IAAF gender rules ‘killing’ next generation – Semenya

South African track star Caster Semenya said on Thursday that controversial new rules on female testosterone levels risked “killing” the passion of the next generation of female athletes.

New IAAF rules on female athletes’ testosterone levels were due to begin on Thursday, but were put on hold for five months to avoid further delaying proceedings brought by Semenya challenging their legality.

“This is not about me. I’ve achieved everything I want in life — I’m world champion, Commonwealth champion, African champion,” she said when asked why she was challenging the rules at the Court of Arbitration for Sport (CAS).

“If I let this thing go on, what about the next generation? It’s killing them. What about those young girls who want to run and are maybe in the same situation as mine.

“Someone has to do something… enough is enough, it’s been a long time I let these people command.”

Semenya, with the backing of the South African Athletics federation (ASA), has turned to the Lausanne-based CAS in her challenge of IAAF rules.

Semenya, the double Olympic 800m champion (2012, 2016) and three-time world champion (2009, 2011, 2017), is potentially the highest-profile female athlete that would be affected by the regulations.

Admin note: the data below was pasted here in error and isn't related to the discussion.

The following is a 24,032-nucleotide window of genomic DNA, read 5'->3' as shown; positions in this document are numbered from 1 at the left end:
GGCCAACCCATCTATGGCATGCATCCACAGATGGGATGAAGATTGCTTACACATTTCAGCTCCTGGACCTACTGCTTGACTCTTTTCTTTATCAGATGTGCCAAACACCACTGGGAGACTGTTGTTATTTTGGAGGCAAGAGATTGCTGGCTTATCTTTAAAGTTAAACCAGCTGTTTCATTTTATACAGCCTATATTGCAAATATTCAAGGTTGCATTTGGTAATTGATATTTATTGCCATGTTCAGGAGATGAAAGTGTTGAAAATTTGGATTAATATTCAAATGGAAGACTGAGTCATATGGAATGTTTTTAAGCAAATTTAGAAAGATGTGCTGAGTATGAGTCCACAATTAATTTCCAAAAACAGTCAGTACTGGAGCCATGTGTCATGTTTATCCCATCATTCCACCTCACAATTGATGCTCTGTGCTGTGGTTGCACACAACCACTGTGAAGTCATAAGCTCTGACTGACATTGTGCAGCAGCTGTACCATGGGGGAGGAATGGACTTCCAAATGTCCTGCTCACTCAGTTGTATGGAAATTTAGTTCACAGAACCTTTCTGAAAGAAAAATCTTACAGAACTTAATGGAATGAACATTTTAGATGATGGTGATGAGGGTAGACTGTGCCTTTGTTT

Classified as “hyper-androgynous”, athletes like Semenya would have to chemically lower their testosterone levels to be able to compete, something she says is in violation of the IAAF’s constitution and the Olympic Charter.

Semenya, who spoke at a leadership summit in Johannesburg also attended by Bill and Hillary Clinton, said she was not initially interested in challenging the rules.

“I’m a talented athlete, what I wanted to do was just piss them off a bit,” she said.

“I wanted to show them that what they’re doing doesn’t make sense because once you start classifying women it’s a problem.”

Semenya said some competitors had been reluctant to back her cause.

“When it comes to situations like this, we athletes sometimes get to be scared of the challenge, because we think about what we’ve got to lose. Then we forget there’s a future. There are a few others who can stand up for you,” she said.

© Agence France-Presse

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Gregory Walton
Gregory Walton
Southern Africa correspondent at AFP

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